Michelle Williams has said she was "paralysed in feelings of futility" when she discovered that her All the Money in the World co-star Mark Wahlberg received $1.5 million for reshoots on the film while she received less than $1,000.
Williams revisited the controversy when she spoke on Capitol Hill in Washington DC on Tuesday. She was there as part of the Democratic Women's Caucus' events to mark Equal Pay Day, and to lend her support to the proposed Paycheck Fairness Act.
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USA Today reported in January 2018 that Williams agreed a per diem of $80 for the ten days of re-shoots, with Wahlberg paid a total of $1.5 million. It said Williams had not been told of Wahlberg's additional pay.
Entertainment website The Wrap, quoting an unnamed industry source, said that while Williams' contract for All the Money in the World required her to do reshoots, Wahlberg's did not, hence the big payout to get the film finished and on screens.
The controversy saw Wahlberg subsequently donate his reshoot earnings in Williams' name to Time's Up, which provides subsidised legal support to those who have experienced sexual harassment, assault, or abuse in the workplace. His agency WME - which also represents Williams - donated a further $500,000.
"It's the kind of story that I would normally resist: the morality tale with a happy ending, or maybe I should call it a 'happy beginning' because that's really why I'm here," Williams said on Capitol Hill on Tuesday.
"There won't be satisfaction for me until I can exhaust my efforts ensuring that all women experience the elevation of their self-worth and its connection to the elevation in their market worth that I have become so fortunate to finally know after 25 years in my chosen profession."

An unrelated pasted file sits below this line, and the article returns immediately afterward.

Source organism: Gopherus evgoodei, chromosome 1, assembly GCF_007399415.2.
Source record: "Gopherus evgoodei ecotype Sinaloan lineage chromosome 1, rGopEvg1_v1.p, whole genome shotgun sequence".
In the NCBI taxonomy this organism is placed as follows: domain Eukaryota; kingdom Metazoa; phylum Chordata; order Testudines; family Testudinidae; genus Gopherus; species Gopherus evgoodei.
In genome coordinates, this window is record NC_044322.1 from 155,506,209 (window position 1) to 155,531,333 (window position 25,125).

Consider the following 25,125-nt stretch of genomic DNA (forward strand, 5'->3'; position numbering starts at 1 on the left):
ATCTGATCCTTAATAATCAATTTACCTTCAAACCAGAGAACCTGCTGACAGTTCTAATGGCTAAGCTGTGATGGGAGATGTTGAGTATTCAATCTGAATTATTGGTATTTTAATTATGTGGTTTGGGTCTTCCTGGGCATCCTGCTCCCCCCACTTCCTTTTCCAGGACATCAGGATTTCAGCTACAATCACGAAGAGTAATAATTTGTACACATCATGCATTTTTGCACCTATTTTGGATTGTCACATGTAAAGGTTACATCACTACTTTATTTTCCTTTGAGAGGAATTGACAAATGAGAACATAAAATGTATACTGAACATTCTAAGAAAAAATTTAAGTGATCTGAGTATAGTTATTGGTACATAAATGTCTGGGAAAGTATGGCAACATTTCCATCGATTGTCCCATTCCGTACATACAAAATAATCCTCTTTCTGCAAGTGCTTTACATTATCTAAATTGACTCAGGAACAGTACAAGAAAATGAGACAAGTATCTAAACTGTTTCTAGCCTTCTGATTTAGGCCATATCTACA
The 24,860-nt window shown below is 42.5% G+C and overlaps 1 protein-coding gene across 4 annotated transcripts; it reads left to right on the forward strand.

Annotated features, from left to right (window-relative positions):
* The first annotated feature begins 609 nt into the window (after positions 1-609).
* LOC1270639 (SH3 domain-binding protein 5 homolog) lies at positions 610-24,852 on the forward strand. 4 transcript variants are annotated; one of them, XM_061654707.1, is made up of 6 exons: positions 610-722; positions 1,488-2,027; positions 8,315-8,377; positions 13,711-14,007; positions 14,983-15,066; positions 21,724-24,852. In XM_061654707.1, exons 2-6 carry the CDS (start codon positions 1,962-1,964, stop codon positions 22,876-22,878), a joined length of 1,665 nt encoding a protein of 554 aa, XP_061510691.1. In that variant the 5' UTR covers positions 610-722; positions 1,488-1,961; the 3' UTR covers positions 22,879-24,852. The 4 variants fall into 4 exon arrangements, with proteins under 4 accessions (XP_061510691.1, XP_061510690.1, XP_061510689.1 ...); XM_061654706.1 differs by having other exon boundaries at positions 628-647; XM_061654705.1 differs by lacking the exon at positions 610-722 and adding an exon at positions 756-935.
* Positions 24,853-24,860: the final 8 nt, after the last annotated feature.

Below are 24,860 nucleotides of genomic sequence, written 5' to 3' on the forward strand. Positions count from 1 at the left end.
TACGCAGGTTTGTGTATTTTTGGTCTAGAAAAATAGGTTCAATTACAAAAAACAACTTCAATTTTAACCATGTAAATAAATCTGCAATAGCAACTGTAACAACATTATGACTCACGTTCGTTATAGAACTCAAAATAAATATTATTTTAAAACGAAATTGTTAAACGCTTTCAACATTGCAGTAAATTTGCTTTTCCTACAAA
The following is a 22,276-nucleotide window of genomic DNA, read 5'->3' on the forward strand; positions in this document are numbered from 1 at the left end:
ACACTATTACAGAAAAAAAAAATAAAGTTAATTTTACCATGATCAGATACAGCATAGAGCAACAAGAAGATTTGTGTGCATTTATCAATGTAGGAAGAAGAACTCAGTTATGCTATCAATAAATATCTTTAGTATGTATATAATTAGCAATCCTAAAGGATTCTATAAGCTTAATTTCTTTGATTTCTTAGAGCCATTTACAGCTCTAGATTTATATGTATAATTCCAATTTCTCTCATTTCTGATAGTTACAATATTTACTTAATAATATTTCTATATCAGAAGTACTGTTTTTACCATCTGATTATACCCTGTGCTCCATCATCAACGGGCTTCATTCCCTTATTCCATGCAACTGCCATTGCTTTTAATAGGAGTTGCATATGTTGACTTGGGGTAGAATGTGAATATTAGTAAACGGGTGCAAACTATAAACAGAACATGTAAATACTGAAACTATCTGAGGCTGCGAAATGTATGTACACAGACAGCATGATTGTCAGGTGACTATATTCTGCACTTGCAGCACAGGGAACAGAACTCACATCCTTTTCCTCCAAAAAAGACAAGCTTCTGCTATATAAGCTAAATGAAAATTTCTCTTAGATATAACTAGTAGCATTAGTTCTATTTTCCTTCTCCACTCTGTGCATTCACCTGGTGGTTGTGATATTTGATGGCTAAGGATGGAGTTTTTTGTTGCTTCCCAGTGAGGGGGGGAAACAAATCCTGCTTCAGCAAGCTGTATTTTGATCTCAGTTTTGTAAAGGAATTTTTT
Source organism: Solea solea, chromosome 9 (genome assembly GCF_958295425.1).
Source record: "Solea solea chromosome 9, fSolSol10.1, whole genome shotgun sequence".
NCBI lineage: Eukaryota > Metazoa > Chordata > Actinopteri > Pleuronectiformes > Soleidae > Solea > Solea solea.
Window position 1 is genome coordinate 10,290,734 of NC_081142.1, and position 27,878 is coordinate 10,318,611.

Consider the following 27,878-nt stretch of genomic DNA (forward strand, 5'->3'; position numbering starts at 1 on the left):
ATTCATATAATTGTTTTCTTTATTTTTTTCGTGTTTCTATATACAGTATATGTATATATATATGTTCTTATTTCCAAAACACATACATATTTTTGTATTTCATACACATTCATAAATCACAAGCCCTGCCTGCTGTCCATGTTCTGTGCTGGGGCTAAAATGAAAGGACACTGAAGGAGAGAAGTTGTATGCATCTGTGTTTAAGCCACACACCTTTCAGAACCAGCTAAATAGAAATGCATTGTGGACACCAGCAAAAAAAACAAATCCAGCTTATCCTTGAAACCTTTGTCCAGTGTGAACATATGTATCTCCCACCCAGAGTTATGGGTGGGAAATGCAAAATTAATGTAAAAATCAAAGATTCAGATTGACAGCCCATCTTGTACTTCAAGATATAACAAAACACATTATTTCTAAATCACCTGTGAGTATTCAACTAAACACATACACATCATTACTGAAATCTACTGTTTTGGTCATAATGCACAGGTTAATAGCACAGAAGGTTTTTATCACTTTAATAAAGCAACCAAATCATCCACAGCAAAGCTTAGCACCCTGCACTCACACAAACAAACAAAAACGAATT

"In late 2017, the news broke that I'd been paid less than $1,000 compared to the $1.5 million that my male counterpart had received for the exact same amount of work," Williams recounted. "And guess what? No one cared.
"This came as no surprise to me; it simply reinforced my life-learned belief that equality was not an inalienable right and that women would always be working just as hard for less money while shouldering more responsibility in their homes. And if it was like this for me, a white woman in a glamorised industry, how were my sisters suffering across their professions?"
Williams said "when the news passed as quickly as it had broken" she "sat paralysed in feelings of futility".
"I've been a working actress since the age of 12, and I've taken every challenge as an opportunity," she continued. "I've been accredited within my industry at the highest levels and that still did not translate into equal and fair compensation. Months passed and the actress Jessica Chastain, with whom I had in fact once played sisters, asked my permission to take my story to her Twitter."
"Jessica's audience was much wider than mine and she wasn't afraid to pick up a megaphone and be heard," Williams continued. "And heard she was. There was an uproar and a public shaming within my industry that resulted in a $2 million donation into the Time's Up Legal Defence Fund."
I heard for the reshoot she got $80 a day compared to his MILLIONS. Would anyone like to clarify? I really hope that with everything coming to light, she was paid fairly. She's a brilliant actress and is wonderful in the film. https://t.co/VzGA2ucAjV— Jessica Chastain (@jes_chastain) January 9, 2018
Reflecting on the changes since, Williams said: "I could tell my workplace was shifting. Rather than being grasped too tightly and hugged for too long as a morning greeting, my hand was shaken and I was looked squarely in the eye and I was welcomed to my Monday morning. I realised this is actually what it feels like to be on the inside, to be one of the boys. In this space, respect and safety are out in the open; they are not just found in the shadows and the corners.
"And on the job I just completed two weeks ago, let me tell you something: I was paid equally with my male co-star."
Williams concluded by saying: "Imagine a workplace where women don't have to spend extra or any energy fighting for fair pay or defending their rights, but can instead focus that energy on the fullest expression of the task at hand, and enjoy both the pride that brings and the product of that pride, which is fair and equal compensation for every woman.
"The ball is now in the Senate's court. Women, families in our country will win if members of the US Senate take the decisive action that is required to pass the Paycheck Fairness Act. This is the next critical moment; please don't let it pass us by."